(Photo Credit: Clark Hodge. Conversketch: Karina Mullen)
 
 I walked off the stage as over 500 people applauded the TED Talk I had just delivered. Backstage, handshakes and high-fives came in from the other speakers and crew members. A quick thumbs-up text from my wife buzzed into my phone and the tweets poured in. The thrill of being on a TED stage pulsed through my veins.


What a massive opportunity? To be a speaker at a TEDx Event was an honor. It was quite humbling to be on the same stage as so many amazing people. I’m so glad I didn’t mess up … too badly. There were a few hiccups in the presentation, most of which I am the only person that will ever know.

Thus concluded about two months of preparations. For several weeks I forced myself to focus solely on the writing, rehearsing and polishing of my Talk. It was grueling. Normally, I tinker with several projects simultaneously, but not this time. During the several days that I spent writing, I felt as though I were tearing my soul out and laying it on paper. I came to understand why so many famous writers go mad. I would rant wildly to my wife about the importance of magic to me. Why was magic so vital to our culture? What is magic’s role in society? How do I approach magic? What the heck is magic anyway? I would write something and pitch it in the garbage, rewrite, pitch, write, pitch and so on.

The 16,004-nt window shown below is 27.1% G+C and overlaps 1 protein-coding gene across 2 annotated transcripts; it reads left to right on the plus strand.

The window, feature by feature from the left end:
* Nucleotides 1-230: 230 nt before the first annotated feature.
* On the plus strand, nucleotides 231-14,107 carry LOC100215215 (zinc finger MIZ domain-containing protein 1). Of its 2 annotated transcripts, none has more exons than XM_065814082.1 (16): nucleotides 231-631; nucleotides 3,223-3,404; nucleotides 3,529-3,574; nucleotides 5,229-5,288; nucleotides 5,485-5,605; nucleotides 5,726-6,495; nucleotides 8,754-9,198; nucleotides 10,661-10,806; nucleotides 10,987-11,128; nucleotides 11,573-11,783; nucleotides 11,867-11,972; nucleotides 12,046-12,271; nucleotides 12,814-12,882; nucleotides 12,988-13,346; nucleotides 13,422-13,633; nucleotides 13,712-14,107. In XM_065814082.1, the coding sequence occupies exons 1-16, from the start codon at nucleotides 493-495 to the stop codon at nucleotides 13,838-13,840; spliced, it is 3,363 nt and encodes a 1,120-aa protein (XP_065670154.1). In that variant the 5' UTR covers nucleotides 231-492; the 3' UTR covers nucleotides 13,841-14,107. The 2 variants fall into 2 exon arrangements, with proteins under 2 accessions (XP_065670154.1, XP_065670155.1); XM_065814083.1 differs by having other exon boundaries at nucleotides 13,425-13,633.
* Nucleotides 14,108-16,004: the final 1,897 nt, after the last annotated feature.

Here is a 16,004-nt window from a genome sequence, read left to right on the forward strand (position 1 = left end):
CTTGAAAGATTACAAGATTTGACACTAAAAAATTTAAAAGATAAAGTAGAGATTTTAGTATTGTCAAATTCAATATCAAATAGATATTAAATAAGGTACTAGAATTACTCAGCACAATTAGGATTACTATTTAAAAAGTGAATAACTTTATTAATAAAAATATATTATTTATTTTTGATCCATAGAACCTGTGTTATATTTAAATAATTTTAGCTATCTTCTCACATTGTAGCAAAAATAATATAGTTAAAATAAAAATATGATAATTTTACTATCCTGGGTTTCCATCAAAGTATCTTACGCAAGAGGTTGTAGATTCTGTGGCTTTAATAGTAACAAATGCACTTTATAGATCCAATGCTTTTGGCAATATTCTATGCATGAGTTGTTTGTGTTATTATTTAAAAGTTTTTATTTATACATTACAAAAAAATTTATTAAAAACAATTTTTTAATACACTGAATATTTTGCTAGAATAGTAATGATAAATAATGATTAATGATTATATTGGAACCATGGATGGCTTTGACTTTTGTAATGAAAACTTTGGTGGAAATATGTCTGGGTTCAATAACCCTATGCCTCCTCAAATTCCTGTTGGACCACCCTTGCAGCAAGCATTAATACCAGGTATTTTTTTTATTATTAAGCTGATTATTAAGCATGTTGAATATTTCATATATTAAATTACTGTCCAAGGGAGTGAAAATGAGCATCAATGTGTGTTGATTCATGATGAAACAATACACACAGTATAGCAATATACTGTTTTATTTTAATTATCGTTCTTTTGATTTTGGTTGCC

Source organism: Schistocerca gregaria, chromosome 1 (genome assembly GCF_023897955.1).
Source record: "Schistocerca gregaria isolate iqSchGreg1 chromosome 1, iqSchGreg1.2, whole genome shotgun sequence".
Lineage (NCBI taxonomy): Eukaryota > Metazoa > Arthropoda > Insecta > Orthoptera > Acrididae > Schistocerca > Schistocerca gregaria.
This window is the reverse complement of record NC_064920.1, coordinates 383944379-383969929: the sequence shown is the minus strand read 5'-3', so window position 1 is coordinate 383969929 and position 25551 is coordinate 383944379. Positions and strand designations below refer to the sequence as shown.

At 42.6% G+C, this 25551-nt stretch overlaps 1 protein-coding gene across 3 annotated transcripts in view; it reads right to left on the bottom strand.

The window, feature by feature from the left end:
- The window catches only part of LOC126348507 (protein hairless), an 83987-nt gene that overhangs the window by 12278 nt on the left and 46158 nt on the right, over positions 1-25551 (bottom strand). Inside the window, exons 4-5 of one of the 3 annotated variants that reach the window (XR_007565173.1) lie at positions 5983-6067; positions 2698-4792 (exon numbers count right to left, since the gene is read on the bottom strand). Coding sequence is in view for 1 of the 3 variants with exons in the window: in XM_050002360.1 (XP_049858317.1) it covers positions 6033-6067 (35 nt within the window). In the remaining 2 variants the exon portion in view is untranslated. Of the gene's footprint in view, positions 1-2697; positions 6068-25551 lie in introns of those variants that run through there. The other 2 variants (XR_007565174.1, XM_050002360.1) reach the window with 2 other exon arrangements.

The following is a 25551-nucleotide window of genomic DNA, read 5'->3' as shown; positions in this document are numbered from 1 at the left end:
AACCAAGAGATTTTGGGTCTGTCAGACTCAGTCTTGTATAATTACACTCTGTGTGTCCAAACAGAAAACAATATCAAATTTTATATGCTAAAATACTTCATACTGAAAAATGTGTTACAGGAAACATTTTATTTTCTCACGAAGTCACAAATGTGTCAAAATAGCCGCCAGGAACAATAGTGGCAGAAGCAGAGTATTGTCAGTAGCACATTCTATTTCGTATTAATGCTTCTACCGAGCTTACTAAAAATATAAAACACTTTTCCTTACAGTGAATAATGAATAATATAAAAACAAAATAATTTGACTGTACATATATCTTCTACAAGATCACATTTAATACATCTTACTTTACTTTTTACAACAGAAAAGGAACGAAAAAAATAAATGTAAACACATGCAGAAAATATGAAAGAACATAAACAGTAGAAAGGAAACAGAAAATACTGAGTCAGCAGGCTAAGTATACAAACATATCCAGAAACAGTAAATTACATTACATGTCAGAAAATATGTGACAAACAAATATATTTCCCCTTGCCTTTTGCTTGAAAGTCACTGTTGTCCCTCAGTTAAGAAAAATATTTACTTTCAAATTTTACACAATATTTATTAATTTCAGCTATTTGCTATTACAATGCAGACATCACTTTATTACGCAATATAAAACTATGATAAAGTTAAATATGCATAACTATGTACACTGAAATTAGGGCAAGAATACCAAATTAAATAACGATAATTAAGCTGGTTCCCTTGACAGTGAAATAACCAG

With the gracious patience and help of my wife, we finally had a script. Now I had to commit it to memory. To be honest, I haven’t had to memorized lines for at least 12 years. It took me a few days to internalize the order and main points. It was a clumsy, ugly process, but I knew it was necessary. Eventually, through brute force, it came to be second nature. Then came the spit and polish.

As I reflect back on that process, I realize that it was quite different from anything I’d ever done before. Over the last twenty years, I’ve clocked hundreds of hours on stage. The difference is that this time I wasn’t performing magic, I was discussing something much more personal. I was revealing my innermost hopes, desires and aspirations to the world. As a magician, I tend to keep secrets. In my TED Talk, I was revealing my dreams.

In the end, I am proud of the work. Through the production of this Talk, I learned a lot about myself. Many good ideas found their way into my notebook, and I have a better grasp on why I love magic so much. I’m inspired to work harder than ever to produce amazing experiences for people. Many Thanks to the TEDxCSU Team for producing such a great event.